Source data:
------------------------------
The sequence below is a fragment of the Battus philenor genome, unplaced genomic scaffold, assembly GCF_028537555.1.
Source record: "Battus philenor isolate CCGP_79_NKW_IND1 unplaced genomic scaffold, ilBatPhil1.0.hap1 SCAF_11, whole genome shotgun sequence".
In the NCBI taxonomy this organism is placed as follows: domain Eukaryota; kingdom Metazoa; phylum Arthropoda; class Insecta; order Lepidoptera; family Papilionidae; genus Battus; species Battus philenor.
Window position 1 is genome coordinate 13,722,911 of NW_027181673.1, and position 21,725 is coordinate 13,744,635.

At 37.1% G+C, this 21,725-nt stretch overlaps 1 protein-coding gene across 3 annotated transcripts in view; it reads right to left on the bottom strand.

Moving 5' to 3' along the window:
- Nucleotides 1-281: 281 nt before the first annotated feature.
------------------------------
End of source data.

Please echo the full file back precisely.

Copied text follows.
The sequence below is a fragment of the Battus philenor genome, unplaced genomic scaffold, assembly GCF_028537555.1.
Source record: "Battus philenor isolate CCGP_79_NKW_IND1 unplaced genomic scaffold, ilBatPhil1.0.hap1 SCAF_11, whole genome shotgun sequence".
In the NCBI taxonomy this organism is placed as follows: domain Eukaryota; kingdom Metazoa; phylum Arthropoda; class Insecta; order Lepidoptera; family Papilionidae; genus Battus; species Battus philenor.
Window position 1 is genome coordinate 13,722,911 of NW_027181673.1, and position 21,725 is coordinate 13,744,635.

At 37.1% G+C, this 21,725-nt stretch overlaps 1 protein-coding gene across 3 annotated transcripts in view; it reads right to left on the bottom strand.

Moving 5' to 3' along the window:
- Nucleotides 1-281: 281 nt before the first annotated feature.